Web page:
The Singapore local system prides itself for its "rigorous" program. And if you've ever looked at the exam papers for primary school kids on this island, you'll be amazed at the level of rigor. The word problems involve a tremendous amount of conceptual complexity, multiple steps, and hard calculations. The exams that these kids take are really hard.

Firstly, let's clarify what we mean by rigor. It's all the rage in education circles around the world, and the East certainly prides itself in the rigor that it offers kids. Rigor, I think, refers to three things:
• The level of challenge of the problems/tasks/assessments that kids are expected to do.
• The level of precision and quality expected of kids, especially when it comes to basic skills like mathematical problem solving, critical reading, and analytical writing.
• In order to ensure that kids can meet academic challenges and display strong academic skills, a rigorous education often requires teachers to explicitly teach concepts, assign homework, and provide detailed feedback. Rigor involves lots of practice with the goal of mastery. Rigorous education is often associated more with traditional exam-focused instruction than with constructivist project-based progressive education.
One look at Singapore's exam system for sixth graders is proof of its rigor.

But what about creativity? The major criticism leveled at the Singaporean exam system -- and perhaps any exam system -- is its lack of creativity. Exams are the antithesis of creativity because they require students to provide the answers that the examiner is looking for. There's no room for questioning or original thought or experimenting on an exam, not even on a well-designed exam.

What does a creative system look like: it's open-ended and exploratory. Kids ask questions of their own, they design and create, they work on collaborative group projects and presentations that involve multiple disciplines and a range of skills. In an English class, kids might write poems and act out a range of interpretations of a dramatic scene; in a Science class, they ask questions and design their own experiments; in a math class, they discuss various strategies with group members to solve a math problem. The US, known for constructivism and progressive education, embraces these kinds of creative projects.

And these projects are great -- they inspire kids, they get kids excited, they teach kids to work together and ask questions, they give kids the freedom to innovate or experiment...so what's the problem? The problem is that without a rigorous skill based education, these constructivist projects might end up being superficial and shallow. They focus more on giving a kid broad exposure and less on ensuring mastery.

If kids don't have strong skills and lots of rich content knowledge, they might end up just skimming the surface and not really learning anything deep. Without a rigorous skill-focused education, kids' reports and projects might involve sloppy writing and bad grammar; when they read, they might focus more on their feelings and less on actual literary analysis. Additionally, they will almost certainly have weak math foundations full of gaps; it's really hard to gain a strong math foundation without a systematic, sequential, and rigorous program. And as any student can tell you, group projects often mean that a few kids do all the work and learn a lot, while the other kids do very little and learn nothing. So yes, they offer creativity and inspiration, and kids certainly learn a lot from well-designed projects and explorations, but constructivism is not perfect either.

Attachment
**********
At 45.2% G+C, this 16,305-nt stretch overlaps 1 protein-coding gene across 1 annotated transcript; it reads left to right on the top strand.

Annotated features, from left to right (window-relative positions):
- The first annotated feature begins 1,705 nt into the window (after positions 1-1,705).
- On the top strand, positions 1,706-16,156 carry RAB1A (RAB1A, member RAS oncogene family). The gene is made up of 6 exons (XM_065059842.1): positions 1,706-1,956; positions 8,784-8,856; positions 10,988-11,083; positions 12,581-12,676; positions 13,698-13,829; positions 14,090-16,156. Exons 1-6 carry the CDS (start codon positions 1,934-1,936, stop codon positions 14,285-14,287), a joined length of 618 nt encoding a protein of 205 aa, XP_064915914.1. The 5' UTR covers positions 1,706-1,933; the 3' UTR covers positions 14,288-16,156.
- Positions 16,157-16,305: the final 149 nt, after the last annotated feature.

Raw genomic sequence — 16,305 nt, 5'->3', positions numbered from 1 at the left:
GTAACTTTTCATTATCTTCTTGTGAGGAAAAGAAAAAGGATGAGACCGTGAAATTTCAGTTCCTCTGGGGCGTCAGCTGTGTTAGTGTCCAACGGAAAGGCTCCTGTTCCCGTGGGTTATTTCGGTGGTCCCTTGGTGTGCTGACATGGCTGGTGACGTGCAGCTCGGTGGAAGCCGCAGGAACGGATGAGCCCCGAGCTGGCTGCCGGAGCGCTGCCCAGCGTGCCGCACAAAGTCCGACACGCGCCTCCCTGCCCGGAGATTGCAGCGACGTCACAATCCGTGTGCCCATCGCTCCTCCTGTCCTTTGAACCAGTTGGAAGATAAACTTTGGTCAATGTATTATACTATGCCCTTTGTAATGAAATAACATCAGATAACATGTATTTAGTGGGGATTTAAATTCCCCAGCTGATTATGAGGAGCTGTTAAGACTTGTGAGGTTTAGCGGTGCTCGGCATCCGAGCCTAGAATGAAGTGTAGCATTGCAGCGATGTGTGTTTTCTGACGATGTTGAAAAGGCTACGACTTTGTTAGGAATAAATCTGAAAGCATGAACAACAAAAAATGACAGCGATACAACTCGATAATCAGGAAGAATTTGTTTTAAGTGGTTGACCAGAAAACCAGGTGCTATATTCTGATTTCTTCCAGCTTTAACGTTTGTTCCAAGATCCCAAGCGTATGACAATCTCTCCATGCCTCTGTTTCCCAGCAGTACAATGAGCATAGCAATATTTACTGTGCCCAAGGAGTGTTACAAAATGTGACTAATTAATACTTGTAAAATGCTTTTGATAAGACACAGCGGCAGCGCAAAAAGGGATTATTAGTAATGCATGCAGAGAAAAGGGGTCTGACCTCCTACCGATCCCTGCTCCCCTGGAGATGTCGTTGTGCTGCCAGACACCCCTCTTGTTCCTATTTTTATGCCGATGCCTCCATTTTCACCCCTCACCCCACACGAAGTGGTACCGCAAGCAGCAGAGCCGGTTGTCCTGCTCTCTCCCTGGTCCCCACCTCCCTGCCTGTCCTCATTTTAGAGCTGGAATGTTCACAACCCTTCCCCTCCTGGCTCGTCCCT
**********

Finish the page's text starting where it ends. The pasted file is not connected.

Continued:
So, here's my question: why can't an education provide kids with both academic rigor and creative freedom? Why can't we teach basic skills and core content-- critical reading, analytical writing, mathematical problem solving, core science content -- in a rigorous, more traditional way, but ALSO give kids sufficient time and space to pursue projects, engage in open-ended discussions of literature, write their own poetry, and design their own experiments? Why can't we do both? Why do educators and education systems pit rigor and creativity against each other, instead of agreeing that both have value, and that in fact, they can complement each other?

Thursday, August 4, 2016

Math problems of the week: Common Core-inspired explained answers

From the Pennsylvania System of School Assessment (PSSA) Mathematics Item and Scoring Sampler for Grade 5:

Tuesday, August 2, 2016

Bad vocabulary is contagious!

Here’s a local Philadelphia public radio reporter on Hillary Clinton’s then-pending acceptance speech: “It looks like she’ll be finessing her speech until the last minute.”

Finessing her speech?

The less we engage with rich, challenging prose, the more we lose not just our facility with complex sentences, but also our vocabulary skills. Bit by bit, generic words (“stuff,” “love,” “jerk”) displace more precise ones (“trappings,” “cherish,” “cynic”); ugly new usages or coinages (“solution,” “follow-on,” “impact,” “impactful”) displace perfectly good standbys (“strategy”; “follow-up”; “affect,” “effective”); and words with similar sounds and meanings (“ostensible” and “ostentatious”; “refine” and “finesse”) are increasingly conflated.

None of us are immune. Even those of us who continue to engage with vocabulary-rich written prose find ourselves, when it comes to real-life spoken language, in increasingly vocabulary impoverished environments. Language is contagious, and it’s only a matter of time before the last holdouts are impacted, no matter how much we try to finesse our speech.